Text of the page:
There are no treatments that can cure WM at this time, although in most cases the disease is indolent (slow progressing) and can be effectively managed with appropriate therapies.

Overview of Treatments

There are many different treatment options available for WM patients, and their numbers are increasing as researchers discover more about the biology and genetics of the disease.

Treatment may consist of just one drug (single-agent therapy), or two or more drugs (combination therapy).  Most studies seem to indicate that combination therapies are more effective, resulting in better and/or longer-lasting responses.

Treatment can usually be administered in an outpatient setting or at home.  It may be oral, by intramuscular or subcutaneous injection, or by intravenous therapy.  Some treatments require that certain medications be taken the day before or the day of treatment in order to minimize associated side effects.

Treatment cycles may take several weeks to months, depending on the course of therapy chosen. It is not unusual to have a round of therapy and then wait a week or a month before another round of treatment, although some of the newer oral therapies require daily dosing instead on an on-going/steady state basis. Hematologist-oncologists follow established protocols for treatment but may make adjustments depending on side effects or response to therapy.

Most of the treatments in use today were originally approved for the related cancers of follicular lymphoma, chronic lymphocytic leukemia, and multiple myeloma.  Once additional Phase 1 and Phase 2 clinical trials established that these treatments had both an acceptable safety profile and were effective for WM patients as well, they were prescribed for “off label” use in WM.

The standard first-line treatment protocol (i.e., the typical first treatment for a WM patient) in Canada, across all provinces, is currently Bendamustine plus Rituximab.  But all WMers are unique and different.  Your oncologist may recommend other approaches, based on your individual symptoms and circumstances.  Below, we provide:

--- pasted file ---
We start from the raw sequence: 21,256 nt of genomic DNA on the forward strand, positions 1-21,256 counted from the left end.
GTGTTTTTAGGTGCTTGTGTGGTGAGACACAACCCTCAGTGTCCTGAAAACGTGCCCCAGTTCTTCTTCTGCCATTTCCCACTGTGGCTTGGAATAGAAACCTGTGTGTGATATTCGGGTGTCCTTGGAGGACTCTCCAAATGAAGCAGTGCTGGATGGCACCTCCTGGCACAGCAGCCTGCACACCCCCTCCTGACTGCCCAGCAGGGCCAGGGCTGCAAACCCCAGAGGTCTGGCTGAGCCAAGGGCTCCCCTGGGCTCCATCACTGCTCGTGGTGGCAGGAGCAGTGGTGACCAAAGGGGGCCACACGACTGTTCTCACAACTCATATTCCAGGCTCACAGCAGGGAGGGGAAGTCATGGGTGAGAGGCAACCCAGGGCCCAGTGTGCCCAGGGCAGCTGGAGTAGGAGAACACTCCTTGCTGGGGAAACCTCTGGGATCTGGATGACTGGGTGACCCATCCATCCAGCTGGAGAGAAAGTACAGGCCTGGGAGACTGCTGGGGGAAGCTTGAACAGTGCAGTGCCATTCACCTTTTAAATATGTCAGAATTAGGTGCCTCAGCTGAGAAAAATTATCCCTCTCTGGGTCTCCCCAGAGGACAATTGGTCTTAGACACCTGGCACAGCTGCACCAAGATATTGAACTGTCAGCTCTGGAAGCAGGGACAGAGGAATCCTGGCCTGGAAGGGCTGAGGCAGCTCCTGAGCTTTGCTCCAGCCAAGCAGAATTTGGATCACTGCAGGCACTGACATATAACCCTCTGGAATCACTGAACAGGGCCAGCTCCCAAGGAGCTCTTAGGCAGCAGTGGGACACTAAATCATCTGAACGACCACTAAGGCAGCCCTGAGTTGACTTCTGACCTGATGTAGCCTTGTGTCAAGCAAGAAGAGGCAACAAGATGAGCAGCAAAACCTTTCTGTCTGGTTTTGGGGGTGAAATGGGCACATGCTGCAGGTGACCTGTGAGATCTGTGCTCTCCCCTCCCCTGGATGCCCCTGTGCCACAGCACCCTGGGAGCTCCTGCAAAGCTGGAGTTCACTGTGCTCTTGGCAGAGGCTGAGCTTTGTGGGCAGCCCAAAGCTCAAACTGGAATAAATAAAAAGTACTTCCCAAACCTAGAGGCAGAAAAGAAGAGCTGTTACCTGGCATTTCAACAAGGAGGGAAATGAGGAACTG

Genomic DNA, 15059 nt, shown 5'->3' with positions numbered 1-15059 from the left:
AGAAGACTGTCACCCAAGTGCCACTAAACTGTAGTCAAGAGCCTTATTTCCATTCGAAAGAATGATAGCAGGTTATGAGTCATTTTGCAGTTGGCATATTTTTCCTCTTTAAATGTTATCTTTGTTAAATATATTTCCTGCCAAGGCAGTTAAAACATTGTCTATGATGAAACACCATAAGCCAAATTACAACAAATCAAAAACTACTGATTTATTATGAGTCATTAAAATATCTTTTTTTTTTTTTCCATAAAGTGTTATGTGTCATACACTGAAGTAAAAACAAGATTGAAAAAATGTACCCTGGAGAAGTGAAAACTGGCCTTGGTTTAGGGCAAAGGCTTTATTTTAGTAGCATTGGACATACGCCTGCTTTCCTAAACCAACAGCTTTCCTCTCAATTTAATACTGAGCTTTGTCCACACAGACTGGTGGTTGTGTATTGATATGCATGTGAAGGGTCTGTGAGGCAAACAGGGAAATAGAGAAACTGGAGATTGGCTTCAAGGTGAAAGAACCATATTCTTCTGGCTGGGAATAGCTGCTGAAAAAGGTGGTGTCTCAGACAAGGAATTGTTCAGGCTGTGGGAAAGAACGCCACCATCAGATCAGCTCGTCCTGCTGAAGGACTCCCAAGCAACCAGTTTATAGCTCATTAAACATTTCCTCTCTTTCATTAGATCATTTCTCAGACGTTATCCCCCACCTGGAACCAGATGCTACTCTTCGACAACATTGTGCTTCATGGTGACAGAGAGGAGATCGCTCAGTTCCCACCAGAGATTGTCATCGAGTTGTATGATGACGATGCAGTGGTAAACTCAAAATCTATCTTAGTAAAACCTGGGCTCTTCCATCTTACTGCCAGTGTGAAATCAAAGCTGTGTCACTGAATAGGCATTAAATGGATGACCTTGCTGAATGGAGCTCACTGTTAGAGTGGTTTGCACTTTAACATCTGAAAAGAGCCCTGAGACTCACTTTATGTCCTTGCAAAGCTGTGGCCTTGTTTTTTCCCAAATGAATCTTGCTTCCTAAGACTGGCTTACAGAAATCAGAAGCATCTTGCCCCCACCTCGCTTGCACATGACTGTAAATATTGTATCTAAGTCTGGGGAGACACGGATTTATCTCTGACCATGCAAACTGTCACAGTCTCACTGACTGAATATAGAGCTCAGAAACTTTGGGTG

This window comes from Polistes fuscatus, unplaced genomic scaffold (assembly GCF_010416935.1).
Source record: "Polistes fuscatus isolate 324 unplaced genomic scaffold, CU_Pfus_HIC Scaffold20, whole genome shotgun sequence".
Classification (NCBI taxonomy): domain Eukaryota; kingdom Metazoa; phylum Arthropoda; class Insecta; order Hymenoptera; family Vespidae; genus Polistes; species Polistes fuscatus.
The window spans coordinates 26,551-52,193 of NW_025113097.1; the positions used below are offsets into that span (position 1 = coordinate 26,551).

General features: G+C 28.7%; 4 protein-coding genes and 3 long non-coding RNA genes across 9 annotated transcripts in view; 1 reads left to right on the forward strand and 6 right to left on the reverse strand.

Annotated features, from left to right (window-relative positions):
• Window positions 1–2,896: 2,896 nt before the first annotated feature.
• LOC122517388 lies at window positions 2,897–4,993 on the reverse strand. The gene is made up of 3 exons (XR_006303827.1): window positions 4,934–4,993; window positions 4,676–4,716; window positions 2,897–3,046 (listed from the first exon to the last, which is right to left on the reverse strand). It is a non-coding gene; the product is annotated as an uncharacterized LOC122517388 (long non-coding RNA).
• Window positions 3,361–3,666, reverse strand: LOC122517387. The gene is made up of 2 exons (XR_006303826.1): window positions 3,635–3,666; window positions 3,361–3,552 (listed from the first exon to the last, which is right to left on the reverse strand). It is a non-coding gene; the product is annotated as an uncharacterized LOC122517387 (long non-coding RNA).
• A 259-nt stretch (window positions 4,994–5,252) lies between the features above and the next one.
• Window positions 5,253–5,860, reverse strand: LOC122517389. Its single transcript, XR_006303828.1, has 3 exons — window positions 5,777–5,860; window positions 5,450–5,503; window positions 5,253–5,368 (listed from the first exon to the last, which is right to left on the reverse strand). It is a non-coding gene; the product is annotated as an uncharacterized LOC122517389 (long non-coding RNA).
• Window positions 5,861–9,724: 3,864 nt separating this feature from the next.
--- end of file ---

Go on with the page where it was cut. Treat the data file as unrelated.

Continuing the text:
• an overview of the breadth of treatments available today for WM,
  • a few words about the class of drugs known as BTK inhibitors, and their status in Canada, and
  • a pointer to information about CAR-T therapies.

More information can be obtained by visiting the various subsections in Education on our website.

Download your own copy of a booklet entitled Essential Information: A Physician’s Guide.  In partnership with the IWMF, this booklet is part of a global initiative to educate patients and doctors, worldwide.  It is a compilation of current knowledge on the diagnosis, treatment and established protocols for WM, intended as a guide to physicians.  Although more medically written, we feel it is critical for all patients to be aware of and understand their own treatment options.  Its authors are two WM specialist MDs from the Bing Center for WM, at the Dana-Farber Cancer Institute.

Treatment options for Waldenstrom’s macroglobulinemia may include the following:

  • OBSERVATION (Watch and Wait)
    If IgM proteins are found in your blood, but you don’t have any signs or symptoms, you may choose to wait before beginning treatment. Your doctor may recommend blood tests every few months to monitor your condition. You may go years without needing further treatment. This is called Watch and Wait.

    Such as transfusions or growth factors to boost red blood cells, white blood cells, and platelets.  A typical example is supplying immunoglobulins (IG) to boost the immune system; this can be done either in a hospital setting intravenously (IVIG), or self-injected subcutaneously (SubQ IG or SQIG).

    If you experience signs and symptoms related to having too many IgM proteins in your blood, your doctor may recommend plasma exchange (plasmapheresis) to remove the proteins and replace them with healthy blood plasma.

    is a drug treatment that kills quickly growing cells, such as the abnormal blood cells produced by Waldenstrom’s macroglobulinemia.

    Chemotherapy may be used alone or combined with other drug treatments as an initial treatment for people who experience signs and symptoms of Waldenstrom’s macroglobulinemia. High-dose chemotherapy may also be used to suppress your bone marrow production in preparation for a bone marrow transplant. Chemotherapy usually includes alkylating agents such as chlorambucil, cyclophosphamide, and bendamustine or with nucleoside analogs such as fludarabine and cladribine.

    Targeted therapy drugs kill cancer cells by focusing on the specific abnormalities present in the cancer cells that allow them to survive.  For WM, typical targeted therapy drugs include BTK inhibitors and everolimus, which target B-cell signalling pathways.  Targeted therapy drugs may be used alone or combined with other medications, such as chemotherapy or biological therapy.  Whether alone or in combination, they can be used as an initial treatment for Waldenstrom’s macroglobulinemia, or in cases where the cancer returns despite treatment.

    Biological therapy drugs use your immune system to kill cancer cells. Biological therapy drugs can be used alone or in combination with other medications as an initial treatment or as a treatment for recurrent Waldenstrom’s macroglobulinemia.  The most common biological therapy drugs are monoclonal antibodies such as rituximab and ofatumumab.